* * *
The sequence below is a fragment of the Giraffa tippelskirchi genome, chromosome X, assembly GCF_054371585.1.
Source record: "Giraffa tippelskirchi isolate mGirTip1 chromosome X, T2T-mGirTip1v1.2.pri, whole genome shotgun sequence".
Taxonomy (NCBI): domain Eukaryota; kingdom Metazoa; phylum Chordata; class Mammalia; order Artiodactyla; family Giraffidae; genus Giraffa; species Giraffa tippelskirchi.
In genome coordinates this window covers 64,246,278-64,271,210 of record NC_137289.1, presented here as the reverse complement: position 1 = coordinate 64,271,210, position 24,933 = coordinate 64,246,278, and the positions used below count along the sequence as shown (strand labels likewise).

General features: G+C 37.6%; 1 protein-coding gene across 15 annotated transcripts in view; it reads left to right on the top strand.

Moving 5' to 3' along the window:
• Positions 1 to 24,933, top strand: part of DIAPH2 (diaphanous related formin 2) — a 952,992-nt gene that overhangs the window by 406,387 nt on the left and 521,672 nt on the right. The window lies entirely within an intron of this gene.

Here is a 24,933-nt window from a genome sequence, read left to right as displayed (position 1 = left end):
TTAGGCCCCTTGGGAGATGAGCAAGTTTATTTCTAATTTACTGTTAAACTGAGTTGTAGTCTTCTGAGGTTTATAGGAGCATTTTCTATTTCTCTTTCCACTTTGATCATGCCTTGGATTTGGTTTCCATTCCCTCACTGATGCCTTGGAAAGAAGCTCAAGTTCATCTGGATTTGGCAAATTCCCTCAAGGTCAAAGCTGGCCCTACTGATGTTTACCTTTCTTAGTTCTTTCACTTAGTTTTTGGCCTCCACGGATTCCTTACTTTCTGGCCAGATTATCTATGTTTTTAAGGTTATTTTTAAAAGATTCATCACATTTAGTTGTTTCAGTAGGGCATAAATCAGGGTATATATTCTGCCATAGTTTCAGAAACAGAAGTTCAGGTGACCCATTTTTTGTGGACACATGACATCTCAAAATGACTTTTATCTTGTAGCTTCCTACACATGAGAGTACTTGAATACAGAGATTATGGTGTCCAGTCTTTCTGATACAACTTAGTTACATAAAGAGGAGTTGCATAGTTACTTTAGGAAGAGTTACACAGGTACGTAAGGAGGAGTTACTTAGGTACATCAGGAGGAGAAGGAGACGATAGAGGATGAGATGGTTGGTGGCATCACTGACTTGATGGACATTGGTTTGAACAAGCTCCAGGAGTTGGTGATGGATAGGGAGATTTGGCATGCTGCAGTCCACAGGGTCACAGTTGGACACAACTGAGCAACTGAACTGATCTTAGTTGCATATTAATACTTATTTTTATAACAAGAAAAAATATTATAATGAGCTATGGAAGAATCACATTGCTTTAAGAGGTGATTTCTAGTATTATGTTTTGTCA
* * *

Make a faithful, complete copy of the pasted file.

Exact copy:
The sequence below is a fragment of the Giraffa tippelskirchi genome, chromosome X, assembly GCF_054371585.1.
Source record: "Giraffa tippelskirchi isolate mGirTip1 chromosome X, T2T-mGirTip1v1.2.pri, whole genome shotgun sequence".
Taxonomy (NCBI): domain Eukaryota; kingdom Metazoa; phylum Chordata; class Mammalia; order Artiodactyla; family Giraffidae; genus Giraffa; species Giraffa tippelskirchi.
In genome coordinates this window covers 64,246,278-64,271,210 of record NC_137289.1, presented here as the reverse complement: position 1 = coordinate 64,271,210, position 24,933 = coordinate 64,246,278, and the positions used below count along the sequence as shown (strand labels likewise).

General features: G+C 37.6%; 1 protein-coding gene across 15 annotated transcripts in view; it reads left to right on the top strand.

Moving 5' to 3' along the window:
• Positions 1 to 24,933, top strand: part of DIAPH2 (diaphanous related formin 2) — a 952,992-nt gene that overhangs the window by 406,387 nt on the left and 521,672 nt on the right. The window lies entirely within an intron of this gene.

Here is a 24,933-nt window from a genome sequence, read left to right as displayed (position 1 = left end):
TTAGGCCCCTTGGGAGATGAGCAAGTTTATTTCTAATTTACTGTTAAACTGAGTTGTAGTCTTCTGAGGTTTATAGGAGCATTTTCTATTTCTCTTTCCACTTTGATCATGCCTTGGATTTGGTTTCCATTCCCTCACTGATGCCTTGGAAAGAAGCTCAAGTTCATCTGGATTTGGCAAATTCCCTCAAGGTCAAAGCTGGCCCTACTGATGTTTACCTTTCTTAGTTCTTTCACTTAGTTTTTGGCCTCCACGGATTCCTTACTTTCTGGCCAGATTATCTATGTTTTTAAGGTTATTTTTAAAAGATTCATCACATTTAGTTGTTTCAGTAGGGCATAAATCAGGGTATATATTCTGCCATAGTTTCAGAAACAGAAGTTCAGGTGACCCATTTTTTGTGGACACATGACATCTCAAAATGACTTTTATCTTGTAGCTTCCTACACATGAGAGTACTTGAATACAGAGATTATGGTGTCCAGTCTTTCTGATACAACTTAGTTACATAAAGAGGAGTTGCATAGTTACTTTAGGAAGAGTTACACAGGTACGTAAGGAGGAGTTACTTAGGTACATCAGGAGGAGAAGGAGACGATAGAGGATGAGATGGTTGGTGGCATCACTGACTTGATGGACATTGGTTTGAACAAGCTCCAGGAGTTGGTGATGGATAGGGAGATTTGGCATGCTGCAGTCCACAGGGTCACAGTTGGACACAACTGAGCAACTGAACTGATCTTAGTTGCATATTAATACTTATTTTTATAACAAGAAAAAATATTATAATGAGCTATGGAAGAATCACATTGCTTTAAGAGGTGATTTCTAGTATTATGTTTTGTCA